The advantages of the polymer vent hole plugs of the invention will become more apparent from the example which follow. The examples are intended to be exemplary and not to limit the scope of the invention.
Adhesively sealed metal electronic packages having anodized aluminum covers and vent holes with a diameter of from about 0.51 millimeter to about 1.0 millimeter (0.02-0.4 inch) were sealed with a drop of Electro-Lite ELC-2500 UV curable acrylic. The packages were then subjected to accelerated testing and the integrity of the vent hole plug evaluated by immersion in an inert fluorocarbon liquid (FC-40, manufactured by 3M Corporation of Minneapolis, Minn). A stream of bubbles emanating from the vent hole indicated the integrity of the seal had been compromised and constituted a failure. The absence of a stream of bubbles constituted a pass.
______________________________________Pressure cooker The packages were exposed to 100% relative humidity and 121° C. at a pressure of 70.31 gm/cm2 (pressure of 1 pound per square inch gauge (psig)) for 300 hours. 16 tested/16 passed.Thermal shock The parts were sequentially immersed in a first (-65° C.) and a second (150° C.) inert fluorocarbon liquid. Each immersion was for 5 minutes. The cycle was repeated 1000 times. 20 tested/20 passed.High temperature The parts were stored in dry heat atstorage 150° C. for 1100 hours. 20 tested/20 passed.Vapor phase The packages were cooled to 0° C. and then surrounded by a first inert fluoro- carbon vapor at 200° C. for 30 seconds and then a second inert fluorocarbon vapor at 240° C. for 45 seconds. The cycle was repeated 10 times. 6 tested/6 passed.Temperature cycling The packages were advanced through a three stage heating cycle, with tempera- ture stages progressing from 25° C. to 150° C. to 25° C. to -65° C. back to 25° C.. The time to progress from one step in the cycle to the next was 10 minutes and the time at each step was up to 5 minutes. The cycle was repeated 1500 times. 20 tested/20 passed.______________________________________
A snap cure adhesive, Hysol EA9432NA, was dispensed into vent holes formed in adhesively sealed metal electronic packages having an anodized aluminum cover. The packages were then subjected to environmental testing and the integrity of the vent plug evaluated by gross leak testing.
______________________________________Pressure cooker The packages were exposed to 100% relative humidity and 121° C. at a pressure of 70.31 gm/cm2 (1 psig) for both 200 hours and 500 hours. 20 tested/ 20 passed after both 200 and 500 hour dwells.Thermal shock The packages were sequentially immersed in a first (-65° C.) and a second (150° C.) inert fluorocarbon liquids. Each immersion was for 30 seconds. The cycle was repeated 100 times. 20 tested/ 20 passed.Vapor phase The packages were cooled to 0° C. and then surrounded by a first inert fluoro- carbon vapor at 200° C. for 30 seconds and then a second inert fluorocarbon vapor at 240° C. for 45 seconds. The cycle was repeated 10 times. 12 tested/ 12 passed.High temperature The parts were stored in dry heat atstorage 150° C. for 1100 hours. 20 tested/20 passed.Temperature cycling The packages were advanced through a three stage heating cycle, with tempera- ture stages progressing from 25° C. to 150° C. to 25° C. to -65° C. back to 25° C.. The time to progress from one step in the cycle to the next was 10 minutes and the time at each step was up to 5 minutes. The cycle was repeated 1000 times. 51 tested/51 passed.______________________________________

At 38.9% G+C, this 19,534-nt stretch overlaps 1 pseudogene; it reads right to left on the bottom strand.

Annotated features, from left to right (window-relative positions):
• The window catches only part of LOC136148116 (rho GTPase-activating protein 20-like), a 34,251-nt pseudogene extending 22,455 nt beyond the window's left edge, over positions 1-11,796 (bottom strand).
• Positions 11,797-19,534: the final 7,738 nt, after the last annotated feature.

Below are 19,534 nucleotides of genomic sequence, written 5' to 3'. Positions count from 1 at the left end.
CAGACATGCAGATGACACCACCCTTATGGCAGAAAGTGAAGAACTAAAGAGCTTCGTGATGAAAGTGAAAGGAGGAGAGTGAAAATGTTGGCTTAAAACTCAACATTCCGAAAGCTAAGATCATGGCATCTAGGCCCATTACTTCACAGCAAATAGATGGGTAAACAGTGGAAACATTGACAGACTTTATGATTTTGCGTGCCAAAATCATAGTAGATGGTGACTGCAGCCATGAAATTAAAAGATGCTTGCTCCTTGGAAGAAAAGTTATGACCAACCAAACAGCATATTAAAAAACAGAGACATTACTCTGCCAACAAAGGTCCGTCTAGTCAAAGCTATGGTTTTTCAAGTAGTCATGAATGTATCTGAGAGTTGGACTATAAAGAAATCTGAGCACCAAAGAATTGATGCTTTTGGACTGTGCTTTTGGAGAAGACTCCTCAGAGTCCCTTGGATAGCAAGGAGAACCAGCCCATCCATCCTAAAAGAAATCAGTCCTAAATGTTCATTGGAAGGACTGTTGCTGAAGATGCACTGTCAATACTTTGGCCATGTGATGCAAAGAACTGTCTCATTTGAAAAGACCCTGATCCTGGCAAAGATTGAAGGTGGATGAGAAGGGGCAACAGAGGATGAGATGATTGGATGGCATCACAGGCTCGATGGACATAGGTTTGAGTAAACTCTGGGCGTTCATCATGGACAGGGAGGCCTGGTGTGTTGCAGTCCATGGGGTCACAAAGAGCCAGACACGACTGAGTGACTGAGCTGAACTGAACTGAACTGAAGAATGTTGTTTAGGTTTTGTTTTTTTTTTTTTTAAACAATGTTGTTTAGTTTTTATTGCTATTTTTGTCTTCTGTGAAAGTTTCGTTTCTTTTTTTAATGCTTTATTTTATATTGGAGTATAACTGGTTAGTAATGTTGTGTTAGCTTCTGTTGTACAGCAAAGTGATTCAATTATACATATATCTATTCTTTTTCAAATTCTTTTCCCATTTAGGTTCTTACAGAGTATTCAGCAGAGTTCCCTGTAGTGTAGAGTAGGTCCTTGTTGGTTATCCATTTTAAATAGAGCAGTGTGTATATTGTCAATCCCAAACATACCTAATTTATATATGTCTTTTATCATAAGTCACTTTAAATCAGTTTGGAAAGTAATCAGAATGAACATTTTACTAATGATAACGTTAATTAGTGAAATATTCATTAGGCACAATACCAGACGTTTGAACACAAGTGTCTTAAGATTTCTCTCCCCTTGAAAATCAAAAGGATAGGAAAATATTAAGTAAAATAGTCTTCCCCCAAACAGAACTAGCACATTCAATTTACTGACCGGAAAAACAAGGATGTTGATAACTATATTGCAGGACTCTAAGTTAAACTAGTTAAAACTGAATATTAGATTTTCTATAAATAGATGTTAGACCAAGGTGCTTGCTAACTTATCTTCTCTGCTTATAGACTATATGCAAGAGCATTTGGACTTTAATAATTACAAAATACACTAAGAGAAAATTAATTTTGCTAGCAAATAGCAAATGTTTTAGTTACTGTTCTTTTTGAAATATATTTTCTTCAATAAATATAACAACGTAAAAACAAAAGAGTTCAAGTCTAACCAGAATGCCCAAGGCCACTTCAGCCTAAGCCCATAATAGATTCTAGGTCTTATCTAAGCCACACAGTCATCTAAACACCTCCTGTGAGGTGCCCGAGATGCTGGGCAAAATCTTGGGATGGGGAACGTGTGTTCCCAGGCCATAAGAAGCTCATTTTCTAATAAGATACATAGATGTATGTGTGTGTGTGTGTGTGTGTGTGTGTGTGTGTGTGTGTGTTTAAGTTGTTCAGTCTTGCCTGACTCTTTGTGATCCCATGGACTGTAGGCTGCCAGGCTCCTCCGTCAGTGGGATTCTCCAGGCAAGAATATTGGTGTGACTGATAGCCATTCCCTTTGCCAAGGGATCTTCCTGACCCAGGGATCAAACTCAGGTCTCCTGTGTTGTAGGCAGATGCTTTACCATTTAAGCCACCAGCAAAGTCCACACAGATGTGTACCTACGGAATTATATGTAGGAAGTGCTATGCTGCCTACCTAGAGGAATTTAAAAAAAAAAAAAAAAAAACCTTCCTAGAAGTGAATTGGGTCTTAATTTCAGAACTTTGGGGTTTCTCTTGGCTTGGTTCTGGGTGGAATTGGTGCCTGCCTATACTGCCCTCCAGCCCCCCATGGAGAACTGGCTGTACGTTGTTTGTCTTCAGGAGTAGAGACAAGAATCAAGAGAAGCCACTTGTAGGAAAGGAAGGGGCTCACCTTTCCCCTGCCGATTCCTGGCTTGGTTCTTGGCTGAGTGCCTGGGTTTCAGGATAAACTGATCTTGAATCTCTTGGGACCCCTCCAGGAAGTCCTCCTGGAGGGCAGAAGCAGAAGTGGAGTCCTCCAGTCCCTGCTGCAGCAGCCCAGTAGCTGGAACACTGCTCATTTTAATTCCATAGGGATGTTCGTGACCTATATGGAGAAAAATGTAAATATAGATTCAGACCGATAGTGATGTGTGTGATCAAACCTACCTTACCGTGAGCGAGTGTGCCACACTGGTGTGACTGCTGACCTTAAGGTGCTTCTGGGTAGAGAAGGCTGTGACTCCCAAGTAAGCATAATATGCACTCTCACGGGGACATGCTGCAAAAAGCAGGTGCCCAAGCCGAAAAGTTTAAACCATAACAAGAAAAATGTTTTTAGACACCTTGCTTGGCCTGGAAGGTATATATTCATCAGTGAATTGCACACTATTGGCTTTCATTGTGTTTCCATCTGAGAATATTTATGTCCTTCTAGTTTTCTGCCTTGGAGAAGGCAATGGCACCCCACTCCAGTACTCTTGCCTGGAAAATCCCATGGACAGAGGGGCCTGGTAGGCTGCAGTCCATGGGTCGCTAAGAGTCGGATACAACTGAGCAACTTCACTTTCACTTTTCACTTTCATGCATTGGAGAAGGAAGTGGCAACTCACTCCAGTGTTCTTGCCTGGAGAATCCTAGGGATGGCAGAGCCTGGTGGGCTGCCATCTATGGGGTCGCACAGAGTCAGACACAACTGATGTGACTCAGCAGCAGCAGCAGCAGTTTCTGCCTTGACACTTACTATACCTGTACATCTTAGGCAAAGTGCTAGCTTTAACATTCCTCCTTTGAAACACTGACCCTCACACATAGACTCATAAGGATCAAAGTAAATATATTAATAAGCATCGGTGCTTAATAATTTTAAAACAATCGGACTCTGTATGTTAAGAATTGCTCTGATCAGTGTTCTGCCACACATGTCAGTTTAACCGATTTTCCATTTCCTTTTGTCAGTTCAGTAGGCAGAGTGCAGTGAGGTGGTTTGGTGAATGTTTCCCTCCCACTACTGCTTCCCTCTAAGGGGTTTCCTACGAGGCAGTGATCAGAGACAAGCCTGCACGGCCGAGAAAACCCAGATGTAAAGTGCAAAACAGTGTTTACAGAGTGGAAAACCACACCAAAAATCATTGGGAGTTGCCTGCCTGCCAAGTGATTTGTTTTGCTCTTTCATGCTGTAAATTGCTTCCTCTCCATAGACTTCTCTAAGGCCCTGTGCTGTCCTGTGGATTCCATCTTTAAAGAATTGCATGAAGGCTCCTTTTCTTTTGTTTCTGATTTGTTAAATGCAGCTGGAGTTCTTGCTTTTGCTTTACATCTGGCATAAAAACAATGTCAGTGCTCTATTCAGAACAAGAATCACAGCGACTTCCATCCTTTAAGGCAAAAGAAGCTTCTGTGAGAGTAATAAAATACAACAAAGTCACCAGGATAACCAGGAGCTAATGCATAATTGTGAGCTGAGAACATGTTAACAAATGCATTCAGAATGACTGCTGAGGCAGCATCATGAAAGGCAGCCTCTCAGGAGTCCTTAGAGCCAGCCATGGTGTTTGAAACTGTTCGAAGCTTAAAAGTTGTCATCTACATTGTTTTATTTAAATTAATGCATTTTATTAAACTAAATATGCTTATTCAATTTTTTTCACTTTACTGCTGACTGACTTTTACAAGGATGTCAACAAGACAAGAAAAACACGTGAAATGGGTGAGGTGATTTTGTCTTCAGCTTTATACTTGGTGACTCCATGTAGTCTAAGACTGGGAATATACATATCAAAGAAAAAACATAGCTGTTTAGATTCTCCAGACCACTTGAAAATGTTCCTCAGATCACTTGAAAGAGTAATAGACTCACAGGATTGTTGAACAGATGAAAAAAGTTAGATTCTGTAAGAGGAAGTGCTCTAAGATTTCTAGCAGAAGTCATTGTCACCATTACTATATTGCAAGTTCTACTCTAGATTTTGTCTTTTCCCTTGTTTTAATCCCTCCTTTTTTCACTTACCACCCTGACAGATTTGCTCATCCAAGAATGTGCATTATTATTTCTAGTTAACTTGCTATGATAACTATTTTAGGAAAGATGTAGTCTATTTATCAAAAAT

The stresses generated within various shaped vent hole plugs during thermal cycling (-65° C. to 150° C., dwell time until equilibration of the package) were calculated by finite element modeling. The lowest stresses were generated in a conical vent hole plug as illustrated in FIG. 3. The maximum stresses were in a conventional shaped vent hole plug as illustrated in FIG. 5. A radiused (bowl shaped) vent hole 88, as illustrated in FIG. 6, had an intermediate amount of generated stresses.
______________________________________ Generated StressShape (Mpa) (ksi)______________________________________Conical 18.69 2710Bowl 27.02 3920Standard 48.06 6970______________________________________
While the vent holes and vent hole plugs of the invention have been particularly described in combination with an electronic package cover, it is equally suitable for the vent hole 58 and vent hole plug 60 to be formed in a package base 42 as illustrated in cross-sectional representation in FIG. 7.
The patents and patent application disclosed in this specification are intended to be incorporated herein by reference.
It is apparent that there has been provided in accordance with this invention a polymer vent hole plug which fully satisfies the objects, features and advantages set forth herein above. While the invention has been described in combination with specific embodiments, it is evident that many alternatives, modifications and variations will be apparent to those skilled in the art in light of the foregoing description. Accordingly, it is intended to embrace all such alternatives, modifications and variations as fall within the spirit and broad scope of the appended claims.
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|U.S. Classification||174/539, 29/841, 257/E23.181, 174/541, 257/E23.193|
|International Classification||H01L23/10, H01L23/04|
|Cooperative Classification||H01L2924/14, H01L24/45, H01L2924/00014, H01L2224/45144, H01L2224/45147, H01L2224/45124, H01L2224/45015, Y10T29/49146, H01L24/48, H01L2924/16151, H01L2224/48091, H01L2224/73265, H01L23/10, H01L2924/01012, H01L2924/01322, H01L2224/48247, H01L2924/16152, H01L2924/01079, H01L2924/01025, H01L2924/01004, H01L23/04|
|European Classification||H01L23/04, H01L23/10|
|May 10, 1993||AS||Assignment|
Owner name: OLIN CORPORATION, CONNECTICUT
Free format text: ASSIGNMENT OF ASSIGNORS INTEREST.;ASSIGNORS:PASQUALONI, ANTHONY M.;MAHULIKAR, DEEPAK;JEWELL, FRANCIS S.;AND OTHERS;REEL/FRAME:006518/0460;SIGNING DATES FROM 19930429 TO 19930506
|Jun 18, 1999||FPAY||Fee payment|
Year of fee payment: 4
|Jul 19, 1999||AS||Assignment|
Owner name: ADVANCED TECHNOLOGY INTERCONNECT INCORPORATED, CAL
Free format text: ASSIGNMENT OF ASSIGNORS INTEREST;ASSIGNOR:OLIN CORPORATION;REEL/FRAME:010086/0910
Effective date: 19990621
|Jul 9, 2003||REMI||Maintenance fee reminder mailed|
|Dec 19, 2003||LAPS||Lapse for failure to pay maintenance fees|
|Feb 17, 2004||FP||Expired due to failure to pay maintenance fee|
Effective date: 20031219